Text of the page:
The 75th anniversary of D-Day brings up an important point: with the survivors of this heroic but tragic history disappearing every day, who will be left to tell their stories? The history books will give basic information, but it’s the personal stories that give life in blood-red color as to what really happened. The stories are what give us pause—to be astonished, horrified, angry, but also to be inspired by strength, persistence, and courage. They show us the best – and worst – of humanity. Stories are more interesting than timelines and strategy and they teach us lessons and an appreciation for what others sacrificed for us. They make an impression and stick in our minds. In history classes, teachers would do well to require students to read memoirs, to drive home the reality and effects of what they are studying.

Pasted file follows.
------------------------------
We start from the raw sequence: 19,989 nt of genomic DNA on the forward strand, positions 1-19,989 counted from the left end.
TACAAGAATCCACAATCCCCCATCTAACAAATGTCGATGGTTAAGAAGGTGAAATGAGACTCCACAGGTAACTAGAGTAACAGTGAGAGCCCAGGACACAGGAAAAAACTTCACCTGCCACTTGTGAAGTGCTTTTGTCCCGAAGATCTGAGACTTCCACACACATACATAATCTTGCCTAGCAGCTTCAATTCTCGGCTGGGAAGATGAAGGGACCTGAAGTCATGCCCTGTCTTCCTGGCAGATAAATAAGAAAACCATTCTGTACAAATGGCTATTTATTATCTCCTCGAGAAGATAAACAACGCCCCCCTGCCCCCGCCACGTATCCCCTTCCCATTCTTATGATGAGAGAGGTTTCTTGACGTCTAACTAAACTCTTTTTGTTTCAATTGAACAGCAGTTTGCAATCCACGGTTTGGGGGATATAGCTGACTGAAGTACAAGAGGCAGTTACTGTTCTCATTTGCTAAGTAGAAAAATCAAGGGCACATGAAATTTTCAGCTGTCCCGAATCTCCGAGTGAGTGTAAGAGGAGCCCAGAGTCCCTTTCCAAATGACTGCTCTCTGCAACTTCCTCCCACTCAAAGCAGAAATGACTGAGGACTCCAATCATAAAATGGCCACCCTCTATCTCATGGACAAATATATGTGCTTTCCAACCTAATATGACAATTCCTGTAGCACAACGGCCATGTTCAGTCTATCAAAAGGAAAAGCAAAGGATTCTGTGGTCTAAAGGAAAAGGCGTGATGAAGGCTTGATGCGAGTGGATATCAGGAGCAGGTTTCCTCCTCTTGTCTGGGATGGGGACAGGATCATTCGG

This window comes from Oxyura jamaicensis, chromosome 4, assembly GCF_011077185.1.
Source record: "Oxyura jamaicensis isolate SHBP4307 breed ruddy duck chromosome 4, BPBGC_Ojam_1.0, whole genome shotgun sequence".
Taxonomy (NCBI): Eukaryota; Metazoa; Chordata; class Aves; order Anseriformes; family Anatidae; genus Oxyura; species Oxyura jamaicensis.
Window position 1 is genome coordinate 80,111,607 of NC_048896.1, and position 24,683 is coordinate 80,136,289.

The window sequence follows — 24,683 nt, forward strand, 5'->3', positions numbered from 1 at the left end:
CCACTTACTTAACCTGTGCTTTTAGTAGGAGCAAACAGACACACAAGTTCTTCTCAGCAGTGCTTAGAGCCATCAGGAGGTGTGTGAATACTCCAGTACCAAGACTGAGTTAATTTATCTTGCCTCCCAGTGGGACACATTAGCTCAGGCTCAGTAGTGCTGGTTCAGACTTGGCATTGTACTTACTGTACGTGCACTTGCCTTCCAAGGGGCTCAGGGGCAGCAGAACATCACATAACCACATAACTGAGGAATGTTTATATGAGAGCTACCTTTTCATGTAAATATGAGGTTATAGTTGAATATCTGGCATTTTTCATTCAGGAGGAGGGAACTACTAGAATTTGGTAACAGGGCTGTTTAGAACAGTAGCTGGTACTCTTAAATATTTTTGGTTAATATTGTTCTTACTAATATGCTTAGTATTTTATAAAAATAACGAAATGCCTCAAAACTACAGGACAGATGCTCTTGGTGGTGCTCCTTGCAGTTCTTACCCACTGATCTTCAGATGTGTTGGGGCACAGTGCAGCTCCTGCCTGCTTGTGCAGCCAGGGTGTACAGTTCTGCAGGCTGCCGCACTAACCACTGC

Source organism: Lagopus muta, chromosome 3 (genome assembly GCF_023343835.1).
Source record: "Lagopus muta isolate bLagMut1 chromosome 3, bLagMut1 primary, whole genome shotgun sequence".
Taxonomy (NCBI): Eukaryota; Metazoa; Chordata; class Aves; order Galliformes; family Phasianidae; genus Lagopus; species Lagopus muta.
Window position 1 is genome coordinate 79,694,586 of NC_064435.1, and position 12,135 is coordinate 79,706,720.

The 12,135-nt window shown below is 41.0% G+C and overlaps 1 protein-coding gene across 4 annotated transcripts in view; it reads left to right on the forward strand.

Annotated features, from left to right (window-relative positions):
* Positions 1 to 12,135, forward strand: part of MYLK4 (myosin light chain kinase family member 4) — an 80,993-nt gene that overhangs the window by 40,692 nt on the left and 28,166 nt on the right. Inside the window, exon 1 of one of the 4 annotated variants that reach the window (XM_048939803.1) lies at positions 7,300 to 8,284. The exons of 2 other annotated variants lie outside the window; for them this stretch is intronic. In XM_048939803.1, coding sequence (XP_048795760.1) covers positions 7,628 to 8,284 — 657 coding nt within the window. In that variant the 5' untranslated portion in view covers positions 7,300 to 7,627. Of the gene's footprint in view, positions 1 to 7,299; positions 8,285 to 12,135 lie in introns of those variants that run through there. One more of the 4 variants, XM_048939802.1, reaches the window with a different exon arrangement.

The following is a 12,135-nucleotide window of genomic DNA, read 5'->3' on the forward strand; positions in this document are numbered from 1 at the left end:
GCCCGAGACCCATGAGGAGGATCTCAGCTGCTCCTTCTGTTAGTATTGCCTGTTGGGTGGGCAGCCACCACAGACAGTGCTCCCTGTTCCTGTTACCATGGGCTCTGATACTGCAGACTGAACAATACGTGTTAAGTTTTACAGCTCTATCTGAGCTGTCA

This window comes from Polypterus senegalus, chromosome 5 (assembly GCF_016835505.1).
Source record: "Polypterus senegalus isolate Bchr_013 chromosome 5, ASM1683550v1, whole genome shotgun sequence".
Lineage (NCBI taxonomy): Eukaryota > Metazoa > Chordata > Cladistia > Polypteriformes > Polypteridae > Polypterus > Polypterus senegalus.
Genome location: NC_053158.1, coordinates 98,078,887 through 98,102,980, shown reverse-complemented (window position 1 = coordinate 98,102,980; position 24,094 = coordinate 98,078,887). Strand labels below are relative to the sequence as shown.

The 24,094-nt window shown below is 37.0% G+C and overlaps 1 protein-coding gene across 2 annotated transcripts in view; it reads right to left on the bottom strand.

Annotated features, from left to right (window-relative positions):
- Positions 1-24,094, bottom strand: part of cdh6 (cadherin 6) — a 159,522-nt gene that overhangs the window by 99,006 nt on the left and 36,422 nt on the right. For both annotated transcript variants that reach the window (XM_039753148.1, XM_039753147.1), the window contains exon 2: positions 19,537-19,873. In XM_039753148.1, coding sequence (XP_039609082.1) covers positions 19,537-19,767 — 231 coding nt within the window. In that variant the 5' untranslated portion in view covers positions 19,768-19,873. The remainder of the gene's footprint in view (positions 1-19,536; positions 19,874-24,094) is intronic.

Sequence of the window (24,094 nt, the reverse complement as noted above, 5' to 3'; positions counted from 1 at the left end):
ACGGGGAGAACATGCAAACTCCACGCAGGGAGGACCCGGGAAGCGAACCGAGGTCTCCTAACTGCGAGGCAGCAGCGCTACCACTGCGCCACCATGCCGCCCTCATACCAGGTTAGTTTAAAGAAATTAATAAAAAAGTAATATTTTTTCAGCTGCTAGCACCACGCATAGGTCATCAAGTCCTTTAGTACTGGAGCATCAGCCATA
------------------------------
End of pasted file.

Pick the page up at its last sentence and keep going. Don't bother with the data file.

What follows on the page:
I hope you are writing the stories of your own family members—or even yourself. This honors those who have lived—or died—through difficult times, or even just through interesting times. These are your people, so if you don’t write who they were and what they lived through, in a couple generations it will be as though they never existed—just a name, perhaps with rumors attached. Worse, as for the Holocaust, once the survivors are gone from this earth, then the deniers can more easily run rampant, trying to change history, losing any lessons learned while desecrating the lives lost. Perhaps you’ve heard that saying that when a person dies, a library is lost. And that a person dies twice: once in physical death, and again when his stories are no longer remembered.